Best Drones: How Insects Taught Swiss Scientists to Build a Better Drone
You could be forgiven for thinking that the toughest, most durable robot would be some sort of ultra-hard, metal alloy skeleton like the Terminator, but sometimes soft and flexible is the way to go.
This week, engineers at the École Polytechnique Fédérale de Lausanne (EPFL) in Switzerland published the results of their efforts to make a really neat, flexible quadcopter drone in the journal Science Robotics.
Like a growing number of microrobots currently in development, these drones also borrow some of their design elements from the lightweight folded architecture of origami. But, the researchers tell Inverse, with one key difference: The design, a new composite that’s flexible enough to absorb damage, but rigid enough to remain aerodynamic, and was inspired by the material properties of insect wings.
“Most origami structures are made of rigid laminated materials and rigid joints (i.e., inextensible joints made of polyimide or nylon), which leads to limitations,” says Stefano Mintchev, a postdoctoral researcher at the École Polytechnique Fédérale de Lausanne (EPFL) in Switzerland. “Rigid origamis are fragile, prone to tear, and easily fail when overloaded during collisions.”
Zhi Ern Teoh, an unaffailiated Harvard-trained mechanical engineer who has developed origami-inspired microrobots of his own, told Inverse he was impressed with the Lausanne team’s work.
“Because the main wing spar is completely rigid, when it hits an obstacle, the wing can break,” Teoh explains. “What they’ve done with regard to tailoring the ‘threshold force’ — the threshold at which the switch from rigid to soft occurs — I think that’s pretty key for structures that need to withstand impacts.”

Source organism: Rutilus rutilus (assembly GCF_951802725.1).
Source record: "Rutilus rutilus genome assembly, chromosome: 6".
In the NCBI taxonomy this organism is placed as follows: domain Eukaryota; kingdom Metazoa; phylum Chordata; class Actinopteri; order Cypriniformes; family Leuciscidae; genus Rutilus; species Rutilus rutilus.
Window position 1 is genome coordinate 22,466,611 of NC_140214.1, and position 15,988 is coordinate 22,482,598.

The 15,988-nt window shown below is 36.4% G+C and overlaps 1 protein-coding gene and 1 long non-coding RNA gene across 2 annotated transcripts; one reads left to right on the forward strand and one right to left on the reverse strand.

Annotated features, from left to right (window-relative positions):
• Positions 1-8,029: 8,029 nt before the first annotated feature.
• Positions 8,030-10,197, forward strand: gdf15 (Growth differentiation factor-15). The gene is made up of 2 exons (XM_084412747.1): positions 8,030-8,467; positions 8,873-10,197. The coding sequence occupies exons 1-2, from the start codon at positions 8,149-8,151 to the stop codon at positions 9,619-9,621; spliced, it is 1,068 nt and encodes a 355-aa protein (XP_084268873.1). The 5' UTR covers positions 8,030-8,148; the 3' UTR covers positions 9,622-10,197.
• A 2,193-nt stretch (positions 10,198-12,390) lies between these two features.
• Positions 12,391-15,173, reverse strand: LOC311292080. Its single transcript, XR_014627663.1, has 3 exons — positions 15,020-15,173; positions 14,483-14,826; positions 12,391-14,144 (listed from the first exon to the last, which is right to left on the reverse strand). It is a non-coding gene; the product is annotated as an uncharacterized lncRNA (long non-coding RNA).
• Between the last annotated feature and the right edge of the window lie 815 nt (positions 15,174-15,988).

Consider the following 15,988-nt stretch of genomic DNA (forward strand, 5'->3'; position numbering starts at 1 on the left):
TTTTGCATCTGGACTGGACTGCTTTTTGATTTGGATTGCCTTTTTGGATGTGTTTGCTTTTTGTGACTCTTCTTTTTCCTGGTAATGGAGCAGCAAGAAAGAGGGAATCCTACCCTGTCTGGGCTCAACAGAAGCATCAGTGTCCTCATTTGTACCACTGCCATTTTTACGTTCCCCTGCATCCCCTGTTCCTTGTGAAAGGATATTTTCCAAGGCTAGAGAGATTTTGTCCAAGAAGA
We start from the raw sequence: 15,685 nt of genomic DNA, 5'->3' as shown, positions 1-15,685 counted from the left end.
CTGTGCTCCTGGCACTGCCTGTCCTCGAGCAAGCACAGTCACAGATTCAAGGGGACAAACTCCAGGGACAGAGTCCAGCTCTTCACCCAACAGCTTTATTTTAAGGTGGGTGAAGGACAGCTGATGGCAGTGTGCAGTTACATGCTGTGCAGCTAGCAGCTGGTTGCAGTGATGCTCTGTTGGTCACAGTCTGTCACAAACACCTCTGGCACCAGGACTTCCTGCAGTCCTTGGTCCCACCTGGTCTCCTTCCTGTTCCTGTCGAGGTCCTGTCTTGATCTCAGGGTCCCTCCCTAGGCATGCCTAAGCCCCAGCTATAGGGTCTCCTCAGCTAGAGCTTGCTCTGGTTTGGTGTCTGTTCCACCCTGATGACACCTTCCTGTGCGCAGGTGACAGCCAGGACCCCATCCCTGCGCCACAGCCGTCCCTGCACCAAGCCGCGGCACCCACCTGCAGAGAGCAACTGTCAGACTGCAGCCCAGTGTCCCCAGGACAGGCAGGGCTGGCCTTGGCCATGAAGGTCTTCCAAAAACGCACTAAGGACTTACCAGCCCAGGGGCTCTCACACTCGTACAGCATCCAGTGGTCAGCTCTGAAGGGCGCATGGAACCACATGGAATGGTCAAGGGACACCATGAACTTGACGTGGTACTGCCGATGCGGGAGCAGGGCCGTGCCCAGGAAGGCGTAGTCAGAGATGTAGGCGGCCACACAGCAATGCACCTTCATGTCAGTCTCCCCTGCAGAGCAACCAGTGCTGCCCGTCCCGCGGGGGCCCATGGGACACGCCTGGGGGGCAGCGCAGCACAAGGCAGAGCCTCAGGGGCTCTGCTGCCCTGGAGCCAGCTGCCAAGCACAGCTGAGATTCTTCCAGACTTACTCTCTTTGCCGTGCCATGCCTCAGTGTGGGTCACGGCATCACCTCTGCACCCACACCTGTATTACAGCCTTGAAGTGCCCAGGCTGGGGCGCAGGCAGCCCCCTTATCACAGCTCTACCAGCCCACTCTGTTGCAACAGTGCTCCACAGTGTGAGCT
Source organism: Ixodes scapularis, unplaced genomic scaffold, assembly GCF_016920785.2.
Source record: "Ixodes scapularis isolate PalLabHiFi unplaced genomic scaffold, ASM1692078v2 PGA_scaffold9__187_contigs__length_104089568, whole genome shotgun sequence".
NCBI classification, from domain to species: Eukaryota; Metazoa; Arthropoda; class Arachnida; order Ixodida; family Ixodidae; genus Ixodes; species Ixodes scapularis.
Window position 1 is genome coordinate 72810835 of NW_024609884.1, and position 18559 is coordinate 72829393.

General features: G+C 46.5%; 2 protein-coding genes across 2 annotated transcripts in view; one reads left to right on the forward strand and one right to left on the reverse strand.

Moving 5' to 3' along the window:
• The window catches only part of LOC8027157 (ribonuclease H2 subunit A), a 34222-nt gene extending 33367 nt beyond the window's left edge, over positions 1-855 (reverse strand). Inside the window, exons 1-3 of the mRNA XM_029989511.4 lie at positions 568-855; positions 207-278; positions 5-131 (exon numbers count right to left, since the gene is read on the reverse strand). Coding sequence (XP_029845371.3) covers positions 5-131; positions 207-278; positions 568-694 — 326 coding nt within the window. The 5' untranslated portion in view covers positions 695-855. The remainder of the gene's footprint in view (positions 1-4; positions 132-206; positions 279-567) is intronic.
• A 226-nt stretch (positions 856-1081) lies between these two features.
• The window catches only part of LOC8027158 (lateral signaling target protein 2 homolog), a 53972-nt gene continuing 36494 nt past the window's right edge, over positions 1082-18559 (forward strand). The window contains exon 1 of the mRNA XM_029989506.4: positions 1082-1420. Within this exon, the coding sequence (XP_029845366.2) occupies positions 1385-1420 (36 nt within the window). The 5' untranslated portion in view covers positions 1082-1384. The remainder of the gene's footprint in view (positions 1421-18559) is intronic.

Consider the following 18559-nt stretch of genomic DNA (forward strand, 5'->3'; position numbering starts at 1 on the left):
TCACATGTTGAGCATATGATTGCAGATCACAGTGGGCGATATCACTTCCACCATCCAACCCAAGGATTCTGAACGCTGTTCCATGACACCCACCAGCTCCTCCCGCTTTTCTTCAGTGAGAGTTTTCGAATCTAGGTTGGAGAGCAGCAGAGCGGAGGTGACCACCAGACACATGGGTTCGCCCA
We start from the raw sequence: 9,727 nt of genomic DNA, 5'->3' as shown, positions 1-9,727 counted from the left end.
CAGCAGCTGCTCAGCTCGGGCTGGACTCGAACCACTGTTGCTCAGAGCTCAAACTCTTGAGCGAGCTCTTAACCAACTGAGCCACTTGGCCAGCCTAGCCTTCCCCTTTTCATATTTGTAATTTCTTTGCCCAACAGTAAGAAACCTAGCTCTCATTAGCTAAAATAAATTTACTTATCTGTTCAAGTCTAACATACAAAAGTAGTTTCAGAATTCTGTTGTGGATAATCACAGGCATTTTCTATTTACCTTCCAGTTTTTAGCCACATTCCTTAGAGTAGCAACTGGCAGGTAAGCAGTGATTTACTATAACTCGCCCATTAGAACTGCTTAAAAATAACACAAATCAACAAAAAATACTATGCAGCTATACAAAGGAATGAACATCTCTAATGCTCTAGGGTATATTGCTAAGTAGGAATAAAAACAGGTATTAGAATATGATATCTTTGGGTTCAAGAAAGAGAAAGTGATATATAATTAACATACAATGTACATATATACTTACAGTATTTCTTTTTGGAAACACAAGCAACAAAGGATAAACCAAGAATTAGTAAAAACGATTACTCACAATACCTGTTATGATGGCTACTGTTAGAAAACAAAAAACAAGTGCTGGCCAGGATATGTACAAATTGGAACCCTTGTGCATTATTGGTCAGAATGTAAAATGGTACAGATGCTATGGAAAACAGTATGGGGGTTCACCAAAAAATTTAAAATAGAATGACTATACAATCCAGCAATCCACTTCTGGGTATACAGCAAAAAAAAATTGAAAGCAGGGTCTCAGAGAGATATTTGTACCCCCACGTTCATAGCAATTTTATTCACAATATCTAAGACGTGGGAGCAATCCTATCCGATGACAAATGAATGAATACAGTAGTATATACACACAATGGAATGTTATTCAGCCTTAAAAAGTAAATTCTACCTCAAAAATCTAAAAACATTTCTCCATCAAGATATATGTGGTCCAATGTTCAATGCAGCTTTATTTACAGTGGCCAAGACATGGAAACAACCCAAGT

At the core of the Swiss group’s innovation is a stretched-out elastic layer, sort of like a rubber band that desperately wants to return back to form. This layer is then surrounded and adhered to a more rigid, segmented exoskeleton. It’s kind of similar to one of those push-up wooden puppets that droop and collapse when you loosen the string inside them. Upon impact, the drone bends at its segmented joints, with the elastic layer stretching. Then, it springs back into shape ready to continue flying.
Of course, the construction can’t be too flexible either, and finding that delicate balance is where the EPFL team’s materials engineering expertise came in.
“If the threshold force is too low,” Teoh says, “the quadcopter won’t be able to take off, right? Because the moment you turn on full thrust, the thrust is gonna collapse the structure.”
You could imagine a bunch of things happening: the propellers could crash into each other; they could draw the wings in separate directions, basically drawing and quartering the drone. It would be, to be frank, a mess. Finding the right tensile strength, i.e. the threshold at which bending would be desirable, took studying similar features in insect wings, according to Mintchev.
“The challenge of strategically tailoring rigidity and softness in foldable structures is mastered by insects,” says Mintchev. “[Their] evolved origami wings are composed of rigid tiles of cuticle connected through soft resilin joints.”
Mintchev and the group see other applications for this design too, including more flexible gripping mechanisms, which they have already built prototype of.
Some of the benefits to this design include a grip that would be less likely to break something fragile that it’s attempting to pick up, and a grip that would be incapable of lifting something beyond its capacity (only to risk dropping it, later on).
“The current trend in robotics is to create softer robots,” according to Dario Floreano, the director of the EPFL’s Laboratory of Intelligent Systems and another co-author on the new paper, “that can adapt to a given function and operate safely alongside humans.”
Being gentle, in its own way, is a sign of strength — something that hard-ass Terminator robots should take note of.